Despite recent tax law changes, there still is no place like home from a tax perspective. Following are five key tax breaks associated with home ownership.
- Sale of principal residence: As long as you meet certain requirements, you can exclude from federal income tax up to $250,000 of gain for single filers and $500,000 for joint filers. To qualify for this tax break—one of the biggest on the books—you must have owned and used the home as your principal residence for at least two of the five years prior to the sale. If you fall short, you still may qualify for a partial exclusion if you move due to a change in employment, health reasons or other unforeseen circumstances.
- Mortgage interest: This remains a big-ticket item for many homeowners who itemize deductions. Under the Tax Cuts and Jobs Act (TCJA), you can deduct interest paid on the first $750,000 of acquisition debt ($1 million for pre-December 16, 2017 loans), but the deduction for home equity debt, previously limited to interest on $100,000 of debt, is suspended for 2018 through 2025. Note: If you take out a home equity loan and use the money for a home improvement (such as finishing a basement or building a deck), it may qualify as an acquisition debt. Thus, the interest is deductible up to the allowable limit.
- Property taxes: The TCJA has watered down this itemized tax deduction, but it still packs some punch. Previously, you could generally write off the full amount of property taxes paid on a principal residence. However, the TCJA limits the annual deduction for state and local tax (SALT) payments, including property taxes, to $10,000 for 2018 through 2025. Nevertheless, this may provide a valuable tax benefit, especially for taxpayers who otherwise have relatively low SALT obligations (e.g., those residing in states with no or a low state income tax).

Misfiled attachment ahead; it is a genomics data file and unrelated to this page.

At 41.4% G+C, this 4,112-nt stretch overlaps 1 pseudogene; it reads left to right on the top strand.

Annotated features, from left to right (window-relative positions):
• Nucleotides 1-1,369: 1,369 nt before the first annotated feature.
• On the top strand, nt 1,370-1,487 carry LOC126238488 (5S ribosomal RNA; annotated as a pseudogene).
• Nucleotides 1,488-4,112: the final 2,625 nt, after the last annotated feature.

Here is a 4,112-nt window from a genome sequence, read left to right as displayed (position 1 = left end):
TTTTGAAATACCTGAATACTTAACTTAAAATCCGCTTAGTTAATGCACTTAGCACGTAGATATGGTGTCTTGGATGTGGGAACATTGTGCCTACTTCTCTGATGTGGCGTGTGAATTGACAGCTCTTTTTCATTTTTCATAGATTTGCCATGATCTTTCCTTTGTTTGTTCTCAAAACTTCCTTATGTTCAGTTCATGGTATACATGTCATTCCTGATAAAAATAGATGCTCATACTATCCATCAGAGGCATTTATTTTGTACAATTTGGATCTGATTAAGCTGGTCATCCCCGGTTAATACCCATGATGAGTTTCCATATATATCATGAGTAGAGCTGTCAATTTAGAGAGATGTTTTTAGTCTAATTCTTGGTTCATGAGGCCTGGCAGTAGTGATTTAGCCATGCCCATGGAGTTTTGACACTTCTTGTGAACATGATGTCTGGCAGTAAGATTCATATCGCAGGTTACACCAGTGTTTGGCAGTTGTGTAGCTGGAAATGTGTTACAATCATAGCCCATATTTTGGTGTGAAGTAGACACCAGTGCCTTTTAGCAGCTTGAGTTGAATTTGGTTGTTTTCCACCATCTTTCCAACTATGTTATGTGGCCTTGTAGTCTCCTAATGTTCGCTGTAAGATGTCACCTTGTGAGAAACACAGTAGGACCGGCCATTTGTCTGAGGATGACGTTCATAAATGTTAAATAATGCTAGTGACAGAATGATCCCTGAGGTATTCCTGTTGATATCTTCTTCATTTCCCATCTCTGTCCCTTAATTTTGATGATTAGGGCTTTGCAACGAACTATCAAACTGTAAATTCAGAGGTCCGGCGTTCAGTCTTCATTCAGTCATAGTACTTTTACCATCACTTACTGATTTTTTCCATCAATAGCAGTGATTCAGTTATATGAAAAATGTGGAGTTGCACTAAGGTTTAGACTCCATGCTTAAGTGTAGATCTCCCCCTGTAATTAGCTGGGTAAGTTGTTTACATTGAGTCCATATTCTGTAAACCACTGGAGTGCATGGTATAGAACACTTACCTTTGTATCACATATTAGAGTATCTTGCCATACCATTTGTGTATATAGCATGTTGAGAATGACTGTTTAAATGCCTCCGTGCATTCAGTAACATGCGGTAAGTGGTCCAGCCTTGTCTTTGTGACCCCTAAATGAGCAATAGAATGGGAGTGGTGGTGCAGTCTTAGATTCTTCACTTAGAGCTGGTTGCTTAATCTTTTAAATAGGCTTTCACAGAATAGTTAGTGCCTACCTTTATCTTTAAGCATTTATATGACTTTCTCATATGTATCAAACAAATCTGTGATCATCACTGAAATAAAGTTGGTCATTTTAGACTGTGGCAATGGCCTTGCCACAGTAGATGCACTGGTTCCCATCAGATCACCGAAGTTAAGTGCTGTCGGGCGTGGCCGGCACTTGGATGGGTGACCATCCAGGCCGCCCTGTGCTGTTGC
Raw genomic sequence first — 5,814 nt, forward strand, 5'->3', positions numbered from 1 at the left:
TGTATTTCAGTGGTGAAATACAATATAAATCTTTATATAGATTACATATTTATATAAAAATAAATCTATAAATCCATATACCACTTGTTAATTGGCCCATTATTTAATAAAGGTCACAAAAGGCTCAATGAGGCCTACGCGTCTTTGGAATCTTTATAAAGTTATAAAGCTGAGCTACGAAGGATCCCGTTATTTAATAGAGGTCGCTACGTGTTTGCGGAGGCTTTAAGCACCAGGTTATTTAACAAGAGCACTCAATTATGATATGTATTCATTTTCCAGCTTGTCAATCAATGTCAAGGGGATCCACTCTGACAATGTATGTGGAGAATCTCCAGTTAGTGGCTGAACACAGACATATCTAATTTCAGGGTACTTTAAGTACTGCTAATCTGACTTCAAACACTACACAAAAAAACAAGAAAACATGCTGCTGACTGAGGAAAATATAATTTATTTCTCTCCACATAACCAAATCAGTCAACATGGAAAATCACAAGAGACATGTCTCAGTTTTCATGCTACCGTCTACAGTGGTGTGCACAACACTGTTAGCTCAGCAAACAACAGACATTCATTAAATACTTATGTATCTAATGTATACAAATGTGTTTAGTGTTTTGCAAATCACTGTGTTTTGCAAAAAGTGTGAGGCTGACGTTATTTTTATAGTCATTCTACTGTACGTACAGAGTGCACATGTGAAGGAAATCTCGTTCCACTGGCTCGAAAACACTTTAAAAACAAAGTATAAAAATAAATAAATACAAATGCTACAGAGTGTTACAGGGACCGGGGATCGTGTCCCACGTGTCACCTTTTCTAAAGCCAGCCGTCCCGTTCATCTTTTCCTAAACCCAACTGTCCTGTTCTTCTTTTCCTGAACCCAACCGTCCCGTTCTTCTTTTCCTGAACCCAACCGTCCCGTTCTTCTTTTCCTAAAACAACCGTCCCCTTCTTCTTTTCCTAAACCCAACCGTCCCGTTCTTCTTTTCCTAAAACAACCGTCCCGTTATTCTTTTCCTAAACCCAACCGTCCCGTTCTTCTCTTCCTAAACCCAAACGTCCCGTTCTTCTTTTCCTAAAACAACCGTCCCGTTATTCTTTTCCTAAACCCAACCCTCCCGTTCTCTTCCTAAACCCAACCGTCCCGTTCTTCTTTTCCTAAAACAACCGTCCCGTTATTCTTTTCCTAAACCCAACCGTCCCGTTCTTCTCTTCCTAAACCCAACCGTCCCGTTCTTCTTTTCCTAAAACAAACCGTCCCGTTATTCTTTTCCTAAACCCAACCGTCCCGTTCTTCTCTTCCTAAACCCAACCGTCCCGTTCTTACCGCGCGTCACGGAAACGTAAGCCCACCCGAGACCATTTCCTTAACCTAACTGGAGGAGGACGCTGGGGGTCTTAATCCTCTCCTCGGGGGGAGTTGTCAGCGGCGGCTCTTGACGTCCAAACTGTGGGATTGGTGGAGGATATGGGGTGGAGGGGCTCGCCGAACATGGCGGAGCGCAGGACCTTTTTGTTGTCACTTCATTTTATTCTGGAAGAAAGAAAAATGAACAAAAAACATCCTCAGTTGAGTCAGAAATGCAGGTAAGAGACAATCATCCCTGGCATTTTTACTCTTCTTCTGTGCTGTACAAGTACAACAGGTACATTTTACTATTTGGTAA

- Home office deductions: Do you run a business out of your home? Frequently, a self-employed individual who uses part of the home for business—say, a bedroom or attic—will qualify for home office deductions. This tax break is available only if you use the home office regularly and exclusively as your principal place of business or a place where you meet or deal with clients, patients or customers in the normal course of business. If you qualify, you may write off a portion of household expenses like utilities, insurance and repairs, plus expenses directly attributable to the home office.
- Mortgage insurance premiums: Finally, due to recent tax extender legislation, you can deduct the mortgage insurance premiums paid in 2020. However, the deduction for mortgage insurance premiums begins to phase out if your adjusted gross income (AGI) exceeds $100,000 and ends when your AGI hits $109,000. Note: Although this tax break expires after 2020, Congress could extend it again.
This is only a brief overview. You may be entitled to various other tax breaks for home ownership. Factor these tax aspects into your home-buying and home-selling decisions. Contact your JMF tax professional if you need any assistance.